Alcohol is broken down in the liver. Excessive alcohol consumption causes damage to liver cells and an accumulation of fatty acids in the liver. Over the years, this develops into an alcoholic fatty liver, which can later develop into jaundice, cirrhosis or even liver cancer. Long-term alcohol consumption also increases the iron content in the blood, which also damages the liver cells.

Stomach and intestines

Inflammation of the stomach lining (gastritis) and subsequent bleeding in the stomach and intestines


Inflammation of the esophagus (esophagitis) and Mallory-Weiss syndrome (tears in the mucous membrane at the junction between the esophagus and the stomach, which can be caused by vomiting and which can very easily lead to bleeding)


Chronic inflammation of the pancreas (pancreatitis)

Wernicke encephalopathy

The alcohol-related vitamin B1 deficiency causes symptoms such as clouding of consciousness, confusion, eye movement disorders and ataxias.


Long-term excessive alcohol consumption leads to increased blood pressure and thus promotes heart attacks. In addition, there is an enlargement of the heart, which can ultimately lead to a reduced performance of the organ (heart failure).

Nervous system

Damage to the nerve tracts (polyneuropathies) become noticeable through numbness, abnormal sensations such as ants tingling, muscle weakness or cramps or nerve pain. Polyneuropathies affect around 20% of all alcoholics; The nerve damage is clearly visible from the outside due to the typical unsafe, clumsy gait.


Alcohol consumption leads to a weakening of the immune system and thus to an increased susceptibility to fungal or bacterial infections of the skin. Existing skin diseases can get worse due to alcohol.


Damage to brain cells leads to disorders of memory, fine motor skills and the ability to concentrate. As a result, mental illnesses such as depression, phobias and / or psychoses with a risk of suicide can develop. The death of entire brain structures that are responsible for memory and orientation is also possible (Korsakoff syndrome).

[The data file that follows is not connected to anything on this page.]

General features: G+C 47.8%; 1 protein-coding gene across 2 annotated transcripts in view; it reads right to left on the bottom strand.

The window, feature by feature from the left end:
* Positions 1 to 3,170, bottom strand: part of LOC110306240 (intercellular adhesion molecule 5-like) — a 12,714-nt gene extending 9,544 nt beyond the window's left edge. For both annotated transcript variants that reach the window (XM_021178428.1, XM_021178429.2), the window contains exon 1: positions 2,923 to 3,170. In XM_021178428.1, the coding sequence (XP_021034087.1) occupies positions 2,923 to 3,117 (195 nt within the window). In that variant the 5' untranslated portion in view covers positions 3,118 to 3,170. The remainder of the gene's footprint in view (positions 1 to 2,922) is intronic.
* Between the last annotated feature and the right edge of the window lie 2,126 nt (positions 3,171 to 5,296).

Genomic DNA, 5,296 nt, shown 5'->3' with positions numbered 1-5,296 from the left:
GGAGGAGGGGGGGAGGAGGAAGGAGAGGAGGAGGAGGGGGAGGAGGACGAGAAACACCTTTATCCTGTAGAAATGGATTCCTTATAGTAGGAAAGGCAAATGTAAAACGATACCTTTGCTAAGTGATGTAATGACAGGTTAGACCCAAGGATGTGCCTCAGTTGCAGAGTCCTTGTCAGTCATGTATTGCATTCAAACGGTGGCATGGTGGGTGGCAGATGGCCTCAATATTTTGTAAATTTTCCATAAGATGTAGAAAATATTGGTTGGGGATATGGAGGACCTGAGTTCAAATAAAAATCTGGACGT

People who drink alcohol excessively are at increased risk of developing cancers, particularly of the oral cavity, throat, esophagus, stomach, intestines, liver and pancreas.

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Dr. med. Anita Kreilhuber (2014), Astrid Leitner (2020)
Medical review:
Dr. Roland Mader, specialist in psychiatry and neurology, Anton Proksch Institute, Vienna
Editorial editing:
Mag. (FH) Silvia Hecher, MSc, Dr. med. Stefanie Sperlich, Mag.Julia Wild (2020)

Updated on:

Anton Proksch Institute; www.antonprokschinstitut.at (accessed in July 2012)

Guideline for the social medical assessment of addiction disorders of the German pension insurance www.sucht.de/tl_files/pdf/veroeffnahmungen/Leitlinie_Soz-Med_DRV.pdf Status: April 20, 2010

S2 guideline "Post-acute treatment of alcohol-related disorders" of the German Society for Addiction Research and the German Society for Psychiatry, Psychotherapy and Neurology, as of October 18, 2010
Batra A, Bilke-Hentsch O: Practice book addiction; Thieme, 2012